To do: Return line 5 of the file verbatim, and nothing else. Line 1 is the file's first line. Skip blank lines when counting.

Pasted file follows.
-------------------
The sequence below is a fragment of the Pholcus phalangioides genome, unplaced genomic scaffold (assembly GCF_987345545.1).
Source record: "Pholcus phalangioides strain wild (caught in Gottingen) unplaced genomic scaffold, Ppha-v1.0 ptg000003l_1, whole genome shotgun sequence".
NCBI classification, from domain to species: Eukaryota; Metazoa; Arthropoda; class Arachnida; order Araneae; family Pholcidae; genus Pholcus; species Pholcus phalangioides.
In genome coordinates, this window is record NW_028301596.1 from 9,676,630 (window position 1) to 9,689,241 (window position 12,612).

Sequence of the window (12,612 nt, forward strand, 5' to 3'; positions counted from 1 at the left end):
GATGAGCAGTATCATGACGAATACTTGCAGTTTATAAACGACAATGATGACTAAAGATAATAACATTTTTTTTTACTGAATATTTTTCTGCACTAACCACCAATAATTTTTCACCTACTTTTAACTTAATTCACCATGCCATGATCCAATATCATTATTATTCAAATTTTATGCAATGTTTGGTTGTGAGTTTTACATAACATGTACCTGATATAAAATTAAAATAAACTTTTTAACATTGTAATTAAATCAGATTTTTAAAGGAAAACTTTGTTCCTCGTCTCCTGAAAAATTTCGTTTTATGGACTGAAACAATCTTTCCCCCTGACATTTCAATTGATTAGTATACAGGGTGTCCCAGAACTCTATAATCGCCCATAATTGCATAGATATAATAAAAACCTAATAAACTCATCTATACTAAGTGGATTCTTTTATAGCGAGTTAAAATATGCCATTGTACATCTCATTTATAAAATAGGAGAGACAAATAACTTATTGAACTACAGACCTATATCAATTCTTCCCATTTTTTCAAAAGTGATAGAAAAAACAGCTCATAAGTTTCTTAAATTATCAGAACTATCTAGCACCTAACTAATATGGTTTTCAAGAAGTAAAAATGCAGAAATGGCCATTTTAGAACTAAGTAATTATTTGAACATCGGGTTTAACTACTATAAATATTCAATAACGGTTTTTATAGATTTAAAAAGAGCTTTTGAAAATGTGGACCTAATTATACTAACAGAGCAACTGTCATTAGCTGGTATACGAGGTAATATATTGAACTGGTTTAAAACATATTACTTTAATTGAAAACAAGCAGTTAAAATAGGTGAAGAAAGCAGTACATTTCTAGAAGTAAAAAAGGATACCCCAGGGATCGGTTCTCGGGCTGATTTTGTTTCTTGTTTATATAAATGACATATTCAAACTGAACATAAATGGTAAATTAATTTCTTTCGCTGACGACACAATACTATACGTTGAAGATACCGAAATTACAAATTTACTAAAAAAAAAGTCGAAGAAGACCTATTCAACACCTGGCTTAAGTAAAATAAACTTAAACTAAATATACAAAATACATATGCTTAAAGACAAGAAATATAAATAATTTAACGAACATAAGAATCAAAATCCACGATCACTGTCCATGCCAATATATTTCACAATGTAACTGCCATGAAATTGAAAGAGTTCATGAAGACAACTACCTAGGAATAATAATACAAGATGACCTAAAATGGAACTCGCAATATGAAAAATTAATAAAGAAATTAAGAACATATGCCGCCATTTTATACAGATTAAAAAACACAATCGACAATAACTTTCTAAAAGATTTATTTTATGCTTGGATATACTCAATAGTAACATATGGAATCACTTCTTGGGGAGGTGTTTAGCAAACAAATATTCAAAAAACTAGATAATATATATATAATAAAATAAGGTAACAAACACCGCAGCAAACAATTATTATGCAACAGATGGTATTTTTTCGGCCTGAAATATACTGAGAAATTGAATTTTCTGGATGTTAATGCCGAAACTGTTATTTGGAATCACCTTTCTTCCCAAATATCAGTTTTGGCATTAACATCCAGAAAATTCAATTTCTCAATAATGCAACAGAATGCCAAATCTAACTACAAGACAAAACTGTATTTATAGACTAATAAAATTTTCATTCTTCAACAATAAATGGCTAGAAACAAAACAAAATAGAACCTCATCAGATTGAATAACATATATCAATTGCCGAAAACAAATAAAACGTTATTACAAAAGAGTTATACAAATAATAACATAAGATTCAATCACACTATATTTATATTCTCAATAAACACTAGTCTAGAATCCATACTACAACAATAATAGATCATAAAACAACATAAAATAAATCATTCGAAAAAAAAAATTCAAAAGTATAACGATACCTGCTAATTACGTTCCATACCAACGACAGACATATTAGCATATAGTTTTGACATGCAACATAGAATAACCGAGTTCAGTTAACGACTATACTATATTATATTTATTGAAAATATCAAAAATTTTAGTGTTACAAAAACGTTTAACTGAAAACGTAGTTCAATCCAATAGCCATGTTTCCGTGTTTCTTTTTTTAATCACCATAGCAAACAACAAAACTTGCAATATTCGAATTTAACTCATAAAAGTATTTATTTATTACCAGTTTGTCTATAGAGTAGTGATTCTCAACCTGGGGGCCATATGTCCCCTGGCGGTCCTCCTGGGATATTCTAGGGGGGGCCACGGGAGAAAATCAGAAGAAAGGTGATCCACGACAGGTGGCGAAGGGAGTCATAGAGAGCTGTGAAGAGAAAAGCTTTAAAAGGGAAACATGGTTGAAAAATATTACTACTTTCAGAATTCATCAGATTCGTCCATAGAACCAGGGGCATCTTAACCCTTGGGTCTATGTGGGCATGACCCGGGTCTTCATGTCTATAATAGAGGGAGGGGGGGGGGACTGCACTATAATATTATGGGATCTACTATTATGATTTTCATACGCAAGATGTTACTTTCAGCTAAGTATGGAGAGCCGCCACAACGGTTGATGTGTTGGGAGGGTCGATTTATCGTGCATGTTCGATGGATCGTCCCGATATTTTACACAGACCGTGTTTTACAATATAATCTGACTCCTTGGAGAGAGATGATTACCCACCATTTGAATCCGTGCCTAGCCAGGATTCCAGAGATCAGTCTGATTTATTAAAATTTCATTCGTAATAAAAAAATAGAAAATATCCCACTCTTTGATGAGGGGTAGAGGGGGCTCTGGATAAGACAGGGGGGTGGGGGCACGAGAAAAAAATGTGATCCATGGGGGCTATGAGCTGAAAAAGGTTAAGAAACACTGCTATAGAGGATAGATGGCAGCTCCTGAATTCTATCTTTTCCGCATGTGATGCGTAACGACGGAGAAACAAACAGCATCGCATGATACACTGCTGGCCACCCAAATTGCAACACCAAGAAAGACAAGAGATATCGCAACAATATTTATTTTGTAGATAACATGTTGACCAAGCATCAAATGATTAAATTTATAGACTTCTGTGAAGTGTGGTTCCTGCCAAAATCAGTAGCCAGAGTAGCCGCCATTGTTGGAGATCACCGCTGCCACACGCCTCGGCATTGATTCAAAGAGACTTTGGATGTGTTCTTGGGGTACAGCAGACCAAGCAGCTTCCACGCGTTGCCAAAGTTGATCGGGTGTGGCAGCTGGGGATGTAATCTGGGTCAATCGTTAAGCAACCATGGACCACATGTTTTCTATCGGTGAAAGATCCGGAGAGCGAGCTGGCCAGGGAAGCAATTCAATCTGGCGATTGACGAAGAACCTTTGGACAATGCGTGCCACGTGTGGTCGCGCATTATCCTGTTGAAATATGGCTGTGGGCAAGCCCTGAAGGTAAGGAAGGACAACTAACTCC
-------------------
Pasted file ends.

Sequence of the window (12,612 nt, forward strand, 5' to 3'; positions counted from 1 at the left end):